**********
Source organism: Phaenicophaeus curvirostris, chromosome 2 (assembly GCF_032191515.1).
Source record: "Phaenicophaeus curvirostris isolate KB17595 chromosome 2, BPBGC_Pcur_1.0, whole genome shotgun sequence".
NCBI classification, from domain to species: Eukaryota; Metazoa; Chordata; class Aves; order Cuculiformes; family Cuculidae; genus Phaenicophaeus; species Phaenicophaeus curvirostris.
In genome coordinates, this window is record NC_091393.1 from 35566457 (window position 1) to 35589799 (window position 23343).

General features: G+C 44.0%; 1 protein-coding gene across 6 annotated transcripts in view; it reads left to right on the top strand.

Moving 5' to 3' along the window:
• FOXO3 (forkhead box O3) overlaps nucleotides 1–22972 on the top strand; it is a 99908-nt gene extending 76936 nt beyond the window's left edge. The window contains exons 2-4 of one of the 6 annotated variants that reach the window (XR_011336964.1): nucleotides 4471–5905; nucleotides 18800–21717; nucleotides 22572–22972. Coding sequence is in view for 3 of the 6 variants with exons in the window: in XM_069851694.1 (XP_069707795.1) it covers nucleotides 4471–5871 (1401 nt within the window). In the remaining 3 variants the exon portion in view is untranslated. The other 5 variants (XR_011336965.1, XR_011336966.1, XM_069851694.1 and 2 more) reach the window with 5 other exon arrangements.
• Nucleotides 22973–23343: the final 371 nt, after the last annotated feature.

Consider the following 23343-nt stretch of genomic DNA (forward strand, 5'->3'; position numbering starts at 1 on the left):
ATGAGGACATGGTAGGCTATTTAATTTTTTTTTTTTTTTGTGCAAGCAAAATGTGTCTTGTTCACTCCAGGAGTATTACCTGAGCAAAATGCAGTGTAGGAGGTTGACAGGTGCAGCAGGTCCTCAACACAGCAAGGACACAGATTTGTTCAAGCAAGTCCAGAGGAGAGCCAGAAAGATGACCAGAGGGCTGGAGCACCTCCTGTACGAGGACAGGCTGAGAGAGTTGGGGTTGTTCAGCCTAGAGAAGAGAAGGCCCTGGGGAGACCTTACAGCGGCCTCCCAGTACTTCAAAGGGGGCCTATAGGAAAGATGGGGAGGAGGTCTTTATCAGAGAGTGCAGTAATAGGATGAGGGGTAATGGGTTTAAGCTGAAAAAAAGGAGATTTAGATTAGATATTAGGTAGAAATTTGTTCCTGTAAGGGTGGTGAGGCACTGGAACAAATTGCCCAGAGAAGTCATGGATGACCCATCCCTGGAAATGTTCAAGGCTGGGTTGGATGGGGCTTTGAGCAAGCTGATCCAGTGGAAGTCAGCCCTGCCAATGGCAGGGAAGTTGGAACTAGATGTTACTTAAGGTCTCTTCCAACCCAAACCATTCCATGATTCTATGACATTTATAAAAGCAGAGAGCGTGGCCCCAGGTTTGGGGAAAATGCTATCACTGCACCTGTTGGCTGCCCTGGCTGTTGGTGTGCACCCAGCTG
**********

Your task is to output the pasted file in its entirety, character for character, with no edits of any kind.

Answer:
Source organism: Phaenicophaeus curvirostris, chromosome 2 (assembly GCF_032191515.1).
Source record: "Phaenicophaeus curvirostris isolate KB17595 chromosome 2, BPBGC_Pcur_1.0, whole genome shotgun sequence".
NCBI classification, from domain to species: Eukaryota; Metazoa; Chordata; class Aves; order Cuculiformes; family Cuculidae; genus Phaenicophaeus; species Phaenicophaeus curvirostris.
In genome coordinates, this window is record NC_091393.1 from 35566457 (window position 1) to 35589799 (window position 23343).

General features: G+C 44.0%; 1 protein-coding gene across 6 annotated transcripts in view; it reads left to right on the top strand.

Moving 5' to 3' along the window:
• FOXO3 (forkhead box O3) overlaps nucleotides 1–22972 on the top strand; it is a 99908-nt gene extending 76936 nt beyond the window's left edge. The window contains exons 2-4 of one of the 6 annotated variants that reach the window (XR_011336964.1): nucleotides 4471–5905; nucleotides 18800–21717; nucleotides 22572–22972. Coding sequence is in view for 3 of the 6 variants with exons in the window: in XM_069851694.1 (XP_069707795.1) it covers nucleotides 4471–5871 (1401 nt within the window). In the remaining 3 variants the exon portion in view is untranslated. The other 5 variants (XR_011336965.1, XR_011336966.1, XM_069851694.1 and 2 more) reach the window with 5 other exon arrangements.
• Nucleotides 22973–23343: the final 371 nt, after the last annotated feature.

Consider the following 23343-nt stretch of genomic DNA (forward strand, 5'->3'; position numbering starts at 1 on the left):
ATGAGGACATGGTAGGCTATTTAATTTTTTTTTTTTTTTGTGCAAGCAAAATGTGTCTTGTTCACTCCAGGAGTATTACCTGAGCAAAATGCAGTGTAGGAGGTTGACAGGTGCAGCAGGTCCTCAACACAGCAAGGACACAGATTTGTTCAAGCAAGTCCAGAGGAGAGCCAGAAAGATGACCAGAGGGCTGGAGCACCTCCTGTACGAGGACAGGCTGAGAGAGTTGGGGTTGTTCAGCCTAGAGAAGAGAAGGCCCTGGGGAGACCTTACAGCGGCCTCCCAGTACTTCAAAGGGGGCCTATAGGAAAGATGGGGAGGAGGTCTTTATCAGAGAGTGCAGTAATAGGATGAGGGGTAATGGGTTTAAGCTGAAAAAAAGGAGATTTAGATTAGATATTAGGTAGAAATTTGTTCCTGTAAGGGTGGTGAGGCACTGGAACAAATTGCCCAGAGAAGTCATGGATGACCCATCCCTGGAAATGTTCAAGGCTGGGTTGGATGGGGCTTTGAGCAAGCTGATCCAGTGGAAGTCAGCCCTGCCAATGGCAGGGAAGTTGGAACTAGATGTTACTTAAGGTCTCTTCCAACCCAAACCATTCCATGATTCTATGACATTTATAAAAGCAGAGAGCGTGGCCCCAGGTTTGGGGAAAATGCTATCACTGCACCTGTTGGCTGCCCTGGCTGTTGGTGTGCACCCAGCTG